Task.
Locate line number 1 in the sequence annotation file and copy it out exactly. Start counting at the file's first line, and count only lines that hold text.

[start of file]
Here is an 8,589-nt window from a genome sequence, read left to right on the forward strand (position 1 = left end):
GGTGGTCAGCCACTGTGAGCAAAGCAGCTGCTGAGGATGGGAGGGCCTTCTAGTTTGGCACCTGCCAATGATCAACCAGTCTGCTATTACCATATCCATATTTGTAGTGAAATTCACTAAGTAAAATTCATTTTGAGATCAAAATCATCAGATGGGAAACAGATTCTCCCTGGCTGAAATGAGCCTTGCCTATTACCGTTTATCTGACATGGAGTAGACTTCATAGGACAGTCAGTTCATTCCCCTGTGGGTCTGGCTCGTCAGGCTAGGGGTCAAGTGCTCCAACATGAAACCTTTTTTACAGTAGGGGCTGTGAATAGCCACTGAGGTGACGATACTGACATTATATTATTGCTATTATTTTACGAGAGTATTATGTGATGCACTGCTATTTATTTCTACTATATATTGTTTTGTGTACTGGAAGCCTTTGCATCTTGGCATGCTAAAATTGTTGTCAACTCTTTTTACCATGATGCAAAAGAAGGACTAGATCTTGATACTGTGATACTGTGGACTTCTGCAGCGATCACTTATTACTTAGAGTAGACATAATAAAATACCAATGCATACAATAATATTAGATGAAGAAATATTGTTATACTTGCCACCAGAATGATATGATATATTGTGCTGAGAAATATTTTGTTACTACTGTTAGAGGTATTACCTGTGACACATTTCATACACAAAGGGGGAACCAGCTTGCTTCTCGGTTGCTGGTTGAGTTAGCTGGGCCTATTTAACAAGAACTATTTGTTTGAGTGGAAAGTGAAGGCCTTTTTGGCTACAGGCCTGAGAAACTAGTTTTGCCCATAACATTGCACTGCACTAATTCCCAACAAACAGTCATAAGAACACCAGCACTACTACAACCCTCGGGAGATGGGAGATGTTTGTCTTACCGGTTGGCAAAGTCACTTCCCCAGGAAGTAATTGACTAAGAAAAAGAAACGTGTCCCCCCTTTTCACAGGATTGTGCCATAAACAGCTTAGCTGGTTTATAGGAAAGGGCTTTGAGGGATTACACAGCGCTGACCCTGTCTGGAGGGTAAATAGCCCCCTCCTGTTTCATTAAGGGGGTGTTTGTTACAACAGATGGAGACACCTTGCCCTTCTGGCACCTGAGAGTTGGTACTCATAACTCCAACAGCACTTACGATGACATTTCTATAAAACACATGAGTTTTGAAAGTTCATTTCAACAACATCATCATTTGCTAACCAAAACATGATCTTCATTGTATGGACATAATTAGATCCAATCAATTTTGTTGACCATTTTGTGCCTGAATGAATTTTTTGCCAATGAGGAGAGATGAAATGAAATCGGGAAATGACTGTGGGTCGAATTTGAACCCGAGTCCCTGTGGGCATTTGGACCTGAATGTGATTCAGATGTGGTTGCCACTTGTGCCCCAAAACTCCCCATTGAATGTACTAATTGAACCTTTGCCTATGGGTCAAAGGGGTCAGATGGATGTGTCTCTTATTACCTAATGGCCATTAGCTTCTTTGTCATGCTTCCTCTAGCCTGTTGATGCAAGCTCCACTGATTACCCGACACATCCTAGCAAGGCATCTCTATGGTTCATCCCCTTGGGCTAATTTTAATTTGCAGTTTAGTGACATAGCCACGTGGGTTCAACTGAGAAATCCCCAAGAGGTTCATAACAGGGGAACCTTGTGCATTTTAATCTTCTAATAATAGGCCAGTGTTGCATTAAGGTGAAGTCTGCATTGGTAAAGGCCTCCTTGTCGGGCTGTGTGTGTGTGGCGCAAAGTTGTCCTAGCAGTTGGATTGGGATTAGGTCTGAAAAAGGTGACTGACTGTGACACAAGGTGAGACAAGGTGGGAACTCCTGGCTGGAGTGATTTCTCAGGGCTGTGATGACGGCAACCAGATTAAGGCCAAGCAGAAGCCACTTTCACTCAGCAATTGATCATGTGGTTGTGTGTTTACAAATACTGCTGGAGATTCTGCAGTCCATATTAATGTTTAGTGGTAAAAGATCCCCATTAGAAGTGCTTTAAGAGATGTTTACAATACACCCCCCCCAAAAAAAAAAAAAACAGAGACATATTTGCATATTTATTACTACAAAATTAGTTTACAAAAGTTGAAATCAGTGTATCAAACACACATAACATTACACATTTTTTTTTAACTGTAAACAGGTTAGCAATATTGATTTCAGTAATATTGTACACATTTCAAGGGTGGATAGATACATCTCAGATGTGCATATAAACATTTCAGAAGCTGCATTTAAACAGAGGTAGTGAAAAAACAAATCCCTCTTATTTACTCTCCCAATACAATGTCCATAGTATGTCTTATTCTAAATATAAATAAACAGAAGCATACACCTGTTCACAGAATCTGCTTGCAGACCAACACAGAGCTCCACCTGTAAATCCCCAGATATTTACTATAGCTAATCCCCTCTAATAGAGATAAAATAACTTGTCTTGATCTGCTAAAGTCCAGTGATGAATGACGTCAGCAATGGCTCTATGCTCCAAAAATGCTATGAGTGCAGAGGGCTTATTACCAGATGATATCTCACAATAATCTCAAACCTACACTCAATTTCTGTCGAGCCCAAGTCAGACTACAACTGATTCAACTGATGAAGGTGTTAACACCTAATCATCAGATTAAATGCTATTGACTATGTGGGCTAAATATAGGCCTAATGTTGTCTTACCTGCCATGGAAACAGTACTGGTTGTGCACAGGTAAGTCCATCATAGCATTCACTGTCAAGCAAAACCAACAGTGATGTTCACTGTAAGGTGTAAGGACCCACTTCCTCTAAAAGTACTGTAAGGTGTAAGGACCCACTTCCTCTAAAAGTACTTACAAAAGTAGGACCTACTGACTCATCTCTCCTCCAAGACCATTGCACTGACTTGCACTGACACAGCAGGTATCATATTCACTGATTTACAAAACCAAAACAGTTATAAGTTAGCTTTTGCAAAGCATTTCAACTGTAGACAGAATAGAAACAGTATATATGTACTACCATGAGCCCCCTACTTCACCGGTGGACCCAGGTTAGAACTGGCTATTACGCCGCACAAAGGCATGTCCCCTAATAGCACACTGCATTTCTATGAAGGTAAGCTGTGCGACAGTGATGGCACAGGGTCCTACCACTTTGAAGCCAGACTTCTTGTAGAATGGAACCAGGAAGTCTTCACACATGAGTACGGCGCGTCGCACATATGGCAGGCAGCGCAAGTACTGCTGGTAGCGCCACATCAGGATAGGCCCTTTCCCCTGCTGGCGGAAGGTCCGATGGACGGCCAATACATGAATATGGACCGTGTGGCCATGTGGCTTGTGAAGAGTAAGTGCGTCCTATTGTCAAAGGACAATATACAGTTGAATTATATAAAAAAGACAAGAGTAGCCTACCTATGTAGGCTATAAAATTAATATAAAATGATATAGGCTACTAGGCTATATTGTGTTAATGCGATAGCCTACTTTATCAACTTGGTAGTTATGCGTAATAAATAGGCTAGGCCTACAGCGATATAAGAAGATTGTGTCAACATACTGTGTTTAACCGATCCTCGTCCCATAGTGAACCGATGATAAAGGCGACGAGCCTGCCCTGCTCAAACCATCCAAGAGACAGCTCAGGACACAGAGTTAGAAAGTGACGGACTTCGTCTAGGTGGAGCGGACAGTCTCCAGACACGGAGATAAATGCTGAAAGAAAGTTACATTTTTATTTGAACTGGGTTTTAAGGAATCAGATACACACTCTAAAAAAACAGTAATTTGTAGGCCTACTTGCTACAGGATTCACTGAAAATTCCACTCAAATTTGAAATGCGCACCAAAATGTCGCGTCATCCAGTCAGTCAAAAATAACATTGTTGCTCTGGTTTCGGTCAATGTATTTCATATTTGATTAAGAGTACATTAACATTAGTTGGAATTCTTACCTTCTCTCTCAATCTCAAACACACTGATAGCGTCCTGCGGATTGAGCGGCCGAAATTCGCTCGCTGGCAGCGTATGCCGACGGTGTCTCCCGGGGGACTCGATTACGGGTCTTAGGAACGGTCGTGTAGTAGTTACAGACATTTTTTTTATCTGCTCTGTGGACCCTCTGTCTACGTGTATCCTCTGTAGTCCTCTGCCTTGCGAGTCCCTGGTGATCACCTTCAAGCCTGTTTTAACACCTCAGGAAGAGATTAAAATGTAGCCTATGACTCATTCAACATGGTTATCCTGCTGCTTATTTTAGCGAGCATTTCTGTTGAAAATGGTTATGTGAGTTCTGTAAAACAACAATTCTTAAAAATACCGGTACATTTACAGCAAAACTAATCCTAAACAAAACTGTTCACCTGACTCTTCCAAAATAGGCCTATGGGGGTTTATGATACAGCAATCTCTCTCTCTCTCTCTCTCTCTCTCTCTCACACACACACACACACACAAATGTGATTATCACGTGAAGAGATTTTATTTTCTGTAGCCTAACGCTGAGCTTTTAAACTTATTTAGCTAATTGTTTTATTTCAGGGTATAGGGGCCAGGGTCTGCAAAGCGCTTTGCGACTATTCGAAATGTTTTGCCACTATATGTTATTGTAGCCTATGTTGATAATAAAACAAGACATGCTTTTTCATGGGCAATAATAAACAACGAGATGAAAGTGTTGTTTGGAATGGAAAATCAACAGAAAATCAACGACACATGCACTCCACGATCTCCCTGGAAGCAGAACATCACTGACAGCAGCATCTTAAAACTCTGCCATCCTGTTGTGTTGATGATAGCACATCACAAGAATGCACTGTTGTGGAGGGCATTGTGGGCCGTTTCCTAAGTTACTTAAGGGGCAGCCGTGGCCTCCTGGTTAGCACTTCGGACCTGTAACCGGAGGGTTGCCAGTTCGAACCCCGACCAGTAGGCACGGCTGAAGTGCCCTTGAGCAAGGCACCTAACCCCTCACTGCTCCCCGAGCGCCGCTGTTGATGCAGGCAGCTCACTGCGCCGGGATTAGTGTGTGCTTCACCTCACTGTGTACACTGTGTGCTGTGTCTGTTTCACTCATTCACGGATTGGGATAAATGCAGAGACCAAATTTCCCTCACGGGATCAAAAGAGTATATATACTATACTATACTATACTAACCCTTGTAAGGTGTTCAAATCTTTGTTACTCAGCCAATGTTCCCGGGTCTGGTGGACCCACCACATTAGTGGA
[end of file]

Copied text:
Here is an 8,589-nt window from a genome sequence, read left to right on the forward strand (position 1 = left end):